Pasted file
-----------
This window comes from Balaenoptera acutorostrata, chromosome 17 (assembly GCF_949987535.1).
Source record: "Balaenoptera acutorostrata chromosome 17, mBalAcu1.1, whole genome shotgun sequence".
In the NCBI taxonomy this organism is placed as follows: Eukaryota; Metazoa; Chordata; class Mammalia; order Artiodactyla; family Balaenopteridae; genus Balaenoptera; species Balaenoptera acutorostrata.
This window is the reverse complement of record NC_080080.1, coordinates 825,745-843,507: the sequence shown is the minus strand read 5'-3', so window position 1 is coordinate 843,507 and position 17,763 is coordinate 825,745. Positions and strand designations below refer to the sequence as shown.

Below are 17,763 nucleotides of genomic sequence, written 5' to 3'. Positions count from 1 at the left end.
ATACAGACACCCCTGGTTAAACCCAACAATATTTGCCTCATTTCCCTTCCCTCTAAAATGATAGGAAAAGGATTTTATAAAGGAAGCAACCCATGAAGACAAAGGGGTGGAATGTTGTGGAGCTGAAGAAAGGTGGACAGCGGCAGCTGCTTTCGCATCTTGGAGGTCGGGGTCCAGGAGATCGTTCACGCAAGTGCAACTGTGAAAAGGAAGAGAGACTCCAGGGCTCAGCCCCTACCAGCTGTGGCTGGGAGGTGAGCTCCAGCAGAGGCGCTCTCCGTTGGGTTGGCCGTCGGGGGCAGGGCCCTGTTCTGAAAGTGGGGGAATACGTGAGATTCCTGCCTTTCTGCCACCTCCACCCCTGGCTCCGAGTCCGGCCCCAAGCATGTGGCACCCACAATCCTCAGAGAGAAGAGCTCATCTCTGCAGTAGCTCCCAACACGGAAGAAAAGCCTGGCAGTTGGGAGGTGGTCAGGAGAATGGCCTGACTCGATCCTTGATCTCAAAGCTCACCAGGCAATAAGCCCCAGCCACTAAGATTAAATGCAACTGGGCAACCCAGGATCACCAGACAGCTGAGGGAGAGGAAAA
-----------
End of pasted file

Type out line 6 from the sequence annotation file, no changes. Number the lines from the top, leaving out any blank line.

ATACAGACACCCCTGGTTAAACCCAACAATATTTGCCTCATTTCCCTTCCCTCTAAAATGATAGGAAAAGGATTTTATAAAGGAAGCAACCCATGAAGACAAAGGGGTGGAATGTTGTGGAGCTGAAGAAAGGTGGACAGCGGCAGCTGCTTTCGCATCTTGGAGGTCGGGGTCCAGGAGATCGTTCACGCAAGTGCAACTGTGAAAAGGAAGAGAGACTCCAGGGCTCAGCCCCTACCAGCTGTGGCTGGGAGGTGAGCTCCAGCAGAGGCGCTCTCCGTTGGGTTGGCCGTCGGGGGCAGGGCCCTGTTCTGAAAGTGGGGGAATACGTGAGATTCCTGCCTTTCTGCCACCTCCACCCCTGGCTCCGAGTCCGGCCCCAAGCATGTGGCACCCACAATCCTCAGAGAGAAGAGCTCATCTCTGCAGTAGCTCCCAACACGGAAGAAAAGCCTGGCAGTTGGGAGGTGGTCAGGAGAATGGCCTGACTCGATCCTTGATCTCAAAGCTCACCAGGCAATAAGCCCCAGCCACTAAGATTAAATGCAACTGGGCAACCCAGGATCACCAGACAGCTGAGGGAGAGGAAAA